Pharmacotherapeutic Group: OTHER CARDIOVASCULAR ANTIANGINAL DRUG. ATC code: C01EB15 (C: cardiovascular system).
Pharmacology: Pharmacodynamics: Mechanism of action: By preserving energy metabolism in cells exposed to hypoxia or ischaemia, trimetazidine prevents a decrease in intracellular ATP levels, thereby ensuring the proper functioning of ion pumps and transmembrane sodium-potassium flow whilst maintaining cellular homeostasis.
Trimetazidine inhibits β-oxidation of fatty acids by blocking long-chain 3-ketoacyl-CoA thiolase, which enhances glucose oxidation. In an ischaemic cell, energy obtained during glucose oxidation requires less oxygen consumption than in the β-oxidation process. Potentiation of glucose oxidation optimises cellular energy processes, thereby maintaining proper energy metabolism during ischaemia.
Pharmacodynamic effects: In patients with ischaemic heart disease, trimetazidine acts as a metabolic agent, preserving the myocardial high-energy phosphate intracellular levels. Anti-ischaemic effects are achieved without concomitant haemodynamic effects.
Clinical efficacy and safety: Clinical studies have demonstrated the efficacy and safety of trimetazidine in the treatment of patients with chronic angina, either alone or in combination with other antianginal treatments in poorly controlled patients.
In a 426-patient, randomised, double blind, placebo-controlled study (TRIMPOL-II), trimetazidine (60 mg/day) added to metoprolol 100 mg daily (50 mg b.i.d.) for 12 weeks statistically significantly improved exercise tests parameters and clinical symptoms as compared to placebo: total exercise duration +20.1 s, p=0.023, total workload +0.54 METs, p=0.001, time to 1-mm ST-segment depression +33.4 s, p=0.003, time to onset of angina +33.9 s, p < 0.001, frequency of angina attacks/week -0.73, p=0.014 and short acting nitrates consumption/week, -0.63, p=0.032, without haemodynamic changes.
In a 223-patient, randomised, double blind, placebo-controlled study (Sellier), one 35 mg trimetazidine modified-release tablet (b.i.d.) added to 50 mg atenolol (o.d.) for 8 weeks produced a significant increase (+34.4 s, p=0.03) in the time to 1-mm ST-segment depression in exercise tests, in a sub-group of patients (n=173), when compared to placebo, 12 hours after taking the drug. A significant difference was also evidenced for the time to onset of angina pectoris (p=0.049). No significant difference between groups could be found for the other secondary endpoints (total exercise duration, total workload and clinical endpoints).
In a 1962-patient, three-month, randomised, double blind study (Vasco study) on top of atenolol 50 mg/d, two dosages of trimetazidine (70 mg/d and 140 mg/d) were tested versus placebo. In the overall population, including both asymptomatic and symptomatic patients, trimetazidine failed to demonstrate a benefit on both ergometric (total exercise duration, time to onset of 1-mm ST depression and time to onset of angina) and clinical endpoints. However, in the subgroup of symptomatic patients (n=1574) defined in a post-hoc analysis, trimetazidine (140 mg) significantly improved total exercise duration (+23.8 s versus +13.1 s placebo; p=0.001) and time to onset of angina (+43.6 s versus +32.5 s placebo; p=0.005).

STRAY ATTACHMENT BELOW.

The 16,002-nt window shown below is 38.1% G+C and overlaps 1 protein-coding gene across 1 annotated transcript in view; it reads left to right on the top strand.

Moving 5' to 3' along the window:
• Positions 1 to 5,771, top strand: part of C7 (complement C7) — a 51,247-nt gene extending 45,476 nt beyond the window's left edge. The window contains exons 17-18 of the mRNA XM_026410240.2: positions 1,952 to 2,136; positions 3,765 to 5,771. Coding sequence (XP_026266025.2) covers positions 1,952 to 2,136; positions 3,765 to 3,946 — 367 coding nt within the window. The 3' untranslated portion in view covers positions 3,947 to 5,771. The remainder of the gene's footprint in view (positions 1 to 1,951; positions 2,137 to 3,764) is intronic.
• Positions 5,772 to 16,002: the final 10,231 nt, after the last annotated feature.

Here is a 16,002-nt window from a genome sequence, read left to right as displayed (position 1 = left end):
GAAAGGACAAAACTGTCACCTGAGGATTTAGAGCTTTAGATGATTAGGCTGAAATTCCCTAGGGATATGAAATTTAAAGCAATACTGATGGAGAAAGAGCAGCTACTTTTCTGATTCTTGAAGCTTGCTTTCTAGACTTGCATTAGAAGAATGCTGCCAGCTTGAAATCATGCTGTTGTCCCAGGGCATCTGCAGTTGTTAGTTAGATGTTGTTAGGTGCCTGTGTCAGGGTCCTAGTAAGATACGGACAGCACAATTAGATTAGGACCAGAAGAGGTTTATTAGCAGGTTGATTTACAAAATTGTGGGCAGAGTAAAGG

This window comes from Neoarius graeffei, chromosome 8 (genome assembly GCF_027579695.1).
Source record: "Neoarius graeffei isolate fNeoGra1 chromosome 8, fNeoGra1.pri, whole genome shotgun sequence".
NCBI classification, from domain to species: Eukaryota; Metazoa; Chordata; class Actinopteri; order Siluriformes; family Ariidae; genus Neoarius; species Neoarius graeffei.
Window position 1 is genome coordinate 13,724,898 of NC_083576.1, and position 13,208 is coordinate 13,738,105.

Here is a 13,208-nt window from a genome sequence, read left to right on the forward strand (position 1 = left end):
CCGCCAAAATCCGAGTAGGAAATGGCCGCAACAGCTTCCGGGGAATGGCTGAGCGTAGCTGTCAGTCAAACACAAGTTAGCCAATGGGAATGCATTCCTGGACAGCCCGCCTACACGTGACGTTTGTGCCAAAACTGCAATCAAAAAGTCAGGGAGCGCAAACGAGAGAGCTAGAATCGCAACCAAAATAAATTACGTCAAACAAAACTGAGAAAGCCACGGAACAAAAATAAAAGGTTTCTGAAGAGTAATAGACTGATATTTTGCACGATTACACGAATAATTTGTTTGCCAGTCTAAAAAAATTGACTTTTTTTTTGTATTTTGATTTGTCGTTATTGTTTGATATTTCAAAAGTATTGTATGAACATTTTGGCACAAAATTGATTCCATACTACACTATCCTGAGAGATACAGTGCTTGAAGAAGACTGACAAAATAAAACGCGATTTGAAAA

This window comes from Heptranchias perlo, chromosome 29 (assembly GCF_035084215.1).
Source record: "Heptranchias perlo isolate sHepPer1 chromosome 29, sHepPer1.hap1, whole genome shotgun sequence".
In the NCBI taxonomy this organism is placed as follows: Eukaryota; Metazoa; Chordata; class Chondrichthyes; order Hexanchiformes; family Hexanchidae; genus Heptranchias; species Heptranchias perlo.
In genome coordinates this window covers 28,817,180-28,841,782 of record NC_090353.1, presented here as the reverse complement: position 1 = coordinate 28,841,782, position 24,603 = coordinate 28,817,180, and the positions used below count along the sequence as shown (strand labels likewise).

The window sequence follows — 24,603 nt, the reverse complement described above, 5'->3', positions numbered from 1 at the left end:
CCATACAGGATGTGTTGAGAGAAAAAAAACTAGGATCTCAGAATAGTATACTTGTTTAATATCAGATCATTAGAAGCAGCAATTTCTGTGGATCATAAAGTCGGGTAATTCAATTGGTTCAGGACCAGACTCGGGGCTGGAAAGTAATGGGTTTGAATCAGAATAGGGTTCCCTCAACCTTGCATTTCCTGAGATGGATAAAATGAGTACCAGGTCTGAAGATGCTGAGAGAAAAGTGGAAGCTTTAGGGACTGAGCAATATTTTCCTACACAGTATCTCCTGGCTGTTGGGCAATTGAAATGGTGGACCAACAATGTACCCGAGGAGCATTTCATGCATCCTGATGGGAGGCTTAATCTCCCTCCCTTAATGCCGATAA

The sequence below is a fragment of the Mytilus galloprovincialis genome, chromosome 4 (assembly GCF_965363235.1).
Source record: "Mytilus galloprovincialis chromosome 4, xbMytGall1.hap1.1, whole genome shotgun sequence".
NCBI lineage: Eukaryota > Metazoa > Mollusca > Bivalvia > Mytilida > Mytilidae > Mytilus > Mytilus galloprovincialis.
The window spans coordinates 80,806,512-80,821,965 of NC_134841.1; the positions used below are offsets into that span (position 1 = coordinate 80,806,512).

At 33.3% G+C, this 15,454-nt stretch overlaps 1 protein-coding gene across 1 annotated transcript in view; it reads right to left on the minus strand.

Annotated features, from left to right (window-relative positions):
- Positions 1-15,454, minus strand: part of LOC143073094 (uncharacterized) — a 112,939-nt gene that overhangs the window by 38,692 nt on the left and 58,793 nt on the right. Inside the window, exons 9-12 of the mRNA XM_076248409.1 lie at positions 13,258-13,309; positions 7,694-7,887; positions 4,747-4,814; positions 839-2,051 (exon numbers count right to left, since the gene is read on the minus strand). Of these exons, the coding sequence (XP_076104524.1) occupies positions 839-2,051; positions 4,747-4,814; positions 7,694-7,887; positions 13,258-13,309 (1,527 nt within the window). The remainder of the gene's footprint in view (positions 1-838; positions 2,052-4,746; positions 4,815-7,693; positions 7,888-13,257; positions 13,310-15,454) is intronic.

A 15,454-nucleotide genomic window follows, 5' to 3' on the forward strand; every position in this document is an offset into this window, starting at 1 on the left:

Pharmacokinetics: Absorption: After oral administration, absorption of trimetazidine is rapid and the plasma peak is reached in less than 2 hours.
After a single oral dose of 20 mg of trimetazidine, the peak plasma concentration is approximately 55 ng.ml-1.
During repeated administration, the steady state is reached after 24 to 36 hours and remains very stable throughout treatment.
Distribution: The apparent distribution volume is 4.8 l/kg, which suggests good tissue diffusion. Protein binding is low: in vitro measurements give a value of 16%.
Elimination: Trimetazidine is eliminated primarily in the urine, mainly in the unchanged form.
The mean elimination half-life is 6 hours.
Linearity: Trimetazidine pharmacokinetics is linear following single dose administration up to 100 mg. Repeated doses showed a time-linear pharmacokinetic response.
Special populations: Elderly subjects: Trimetazidine exposure may be increased in elderly patients due to an age-related decrease in renal function. A pharmacokinetics study performed specifically in elderly (75-84 years) and very elderly (≥ 85 years) participants showed that in the event of moderate renal impairment (creatinine clearance between 30 and 60 ml/min) trimetazidine exposure was increased by a factor of 1.0 and 1.3, respectively in comparison with younger participants (30-65 years) with moderate renal impairment. No safety concerns were observed in the elderly subjects as compared with the general population.
Renal impairment: On average, trimetazidine exposure is multiplied by 1.7 in patients with moderate renal impairment (creatinine clearance between 30 and 60 ml/min) and by 3.1 in patients with severe renal impairment (creatinine clearance below 30 ml/min) compared with healthy young volunteers with normal renal function. No safety concerns were observed in this population as compared with the general population.
Paediatric population: The pharmacokinetics of trimetazidine have not been studied in the paediatric population (< 18 years).
Toxicology: Preclinical safety data: Chronic oral toxicity studies in dogs and rats showed a good safety profile.
Genotoxic potential was assessed in in vitro studies, including evaluation of the mutagenic and clastogenic potential, and in one in vivo study. All the tests were negative.
Reproductive toxicity studies performed in mice, rabbits and rats showed no embryotoxicity or teratogenicity. In rats, fertility was not impaired and no effects on postnatal development were observed.